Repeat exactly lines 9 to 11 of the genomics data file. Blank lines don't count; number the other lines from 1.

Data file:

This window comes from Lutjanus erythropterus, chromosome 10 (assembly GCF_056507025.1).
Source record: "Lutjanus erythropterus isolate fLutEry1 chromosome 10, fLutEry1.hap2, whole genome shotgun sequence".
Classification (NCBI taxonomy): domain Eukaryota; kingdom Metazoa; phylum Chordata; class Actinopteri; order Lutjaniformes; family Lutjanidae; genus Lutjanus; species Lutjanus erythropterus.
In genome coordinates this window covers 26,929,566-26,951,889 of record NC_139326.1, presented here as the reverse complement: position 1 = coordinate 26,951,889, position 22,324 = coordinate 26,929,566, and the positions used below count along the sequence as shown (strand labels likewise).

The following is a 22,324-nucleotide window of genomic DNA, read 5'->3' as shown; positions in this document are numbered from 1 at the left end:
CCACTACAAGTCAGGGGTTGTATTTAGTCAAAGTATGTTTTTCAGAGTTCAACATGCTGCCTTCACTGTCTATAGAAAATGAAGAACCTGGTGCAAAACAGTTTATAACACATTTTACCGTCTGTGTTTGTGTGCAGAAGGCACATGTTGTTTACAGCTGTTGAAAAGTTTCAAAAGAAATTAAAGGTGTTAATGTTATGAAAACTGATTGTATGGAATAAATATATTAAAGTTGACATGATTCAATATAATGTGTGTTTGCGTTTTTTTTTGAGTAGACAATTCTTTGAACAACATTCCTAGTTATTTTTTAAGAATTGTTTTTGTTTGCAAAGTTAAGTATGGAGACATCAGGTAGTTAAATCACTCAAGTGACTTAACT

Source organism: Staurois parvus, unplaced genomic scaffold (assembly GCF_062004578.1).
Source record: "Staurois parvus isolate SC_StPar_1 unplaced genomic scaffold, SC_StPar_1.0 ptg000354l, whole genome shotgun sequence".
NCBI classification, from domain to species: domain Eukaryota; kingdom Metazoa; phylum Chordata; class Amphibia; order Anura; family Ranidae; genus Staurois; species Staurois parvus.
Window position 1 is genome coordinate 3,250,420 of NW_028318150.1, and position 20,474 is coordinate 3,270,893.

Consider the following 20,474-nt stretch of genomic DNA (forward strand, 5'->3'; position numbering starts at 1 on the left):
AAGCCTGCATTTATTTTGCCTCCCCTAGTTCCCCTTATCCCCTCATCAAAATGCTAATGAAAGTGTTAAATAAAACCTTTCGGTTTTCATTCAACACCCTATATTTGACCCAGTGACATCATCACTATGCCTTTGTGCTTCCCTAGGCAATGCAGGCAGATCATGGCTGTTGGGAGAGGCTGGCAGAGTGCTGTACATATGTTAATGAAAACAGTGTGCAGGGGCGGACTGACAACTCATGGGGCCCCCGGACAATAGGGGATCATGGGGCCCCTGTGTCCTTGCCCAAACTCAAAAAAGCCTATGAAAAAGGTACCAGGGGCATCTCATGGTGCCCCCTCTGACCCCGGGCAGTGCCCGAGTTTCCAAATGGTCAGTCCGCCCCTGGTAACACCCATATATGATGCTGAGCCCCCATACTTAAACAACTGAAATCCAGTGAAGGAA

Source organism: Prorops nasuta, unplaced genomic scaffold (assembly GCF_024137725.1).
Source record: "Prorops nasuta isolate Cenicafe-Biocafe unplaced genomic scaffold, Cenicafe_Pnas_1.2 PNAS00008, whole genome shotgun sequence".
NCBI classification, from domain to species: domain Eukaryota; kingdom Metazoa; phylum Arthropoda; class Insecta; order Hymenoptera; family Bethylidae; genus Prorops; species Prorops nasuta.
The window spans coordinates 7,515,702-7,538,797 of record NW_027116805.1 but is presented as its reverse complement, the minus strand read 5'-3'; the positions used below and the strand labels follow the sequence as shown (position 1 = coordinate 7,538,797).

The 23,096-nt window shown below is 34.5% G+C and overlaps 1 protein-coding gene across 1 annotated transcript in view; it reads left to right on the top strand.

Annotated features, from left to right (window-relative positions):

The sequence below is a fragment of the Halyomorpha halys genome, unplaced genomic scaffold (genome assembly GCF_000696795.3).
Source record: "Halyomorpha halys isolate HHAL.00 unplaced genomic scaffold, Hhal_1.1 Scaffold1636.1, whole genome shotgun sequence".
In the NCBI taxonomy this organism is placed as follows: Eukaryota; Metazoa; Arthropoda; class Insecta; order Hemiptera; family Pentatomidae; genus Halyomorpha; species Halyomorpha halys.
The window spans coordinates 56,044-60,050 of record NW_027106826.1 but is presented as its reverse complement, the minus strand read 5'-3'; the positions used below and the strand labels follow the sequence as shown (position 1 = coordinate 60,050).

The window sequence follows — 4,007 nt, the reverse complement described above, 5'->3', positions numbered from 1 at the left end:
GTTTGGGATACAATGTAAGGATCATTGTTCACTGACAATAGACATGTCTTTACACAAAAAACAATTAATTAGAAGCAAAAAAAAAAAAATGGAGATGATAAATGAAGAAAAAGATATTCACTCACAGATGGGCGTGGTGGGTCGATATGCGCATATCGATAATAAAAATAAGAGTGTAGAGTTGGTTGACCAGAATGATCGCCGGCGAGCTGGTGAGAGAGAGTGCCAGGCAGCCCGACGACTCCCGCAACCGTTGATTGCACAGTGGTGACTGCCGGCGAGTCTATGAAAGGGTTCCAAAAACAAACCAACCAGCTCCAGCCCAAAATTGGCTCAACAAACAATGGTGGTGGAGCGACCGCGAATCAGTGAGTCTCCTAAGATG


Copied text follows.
NCBI classification, from domain to species: domain Eukaryota; kingdom Metazoa; phylum Chordata; class Amphibia; order Anura; family Ranidae; genus Staurois; species Staurois parvus.
Window position 1 is genome coordinate 3,250,420 of NW_028318150.1, and position 20,474 is coordinate 3,270,893.

Consider the following 20,474-nt stretch of genomic DNA (forward strand, 5'->3'; position numbering starts at 1 on the left):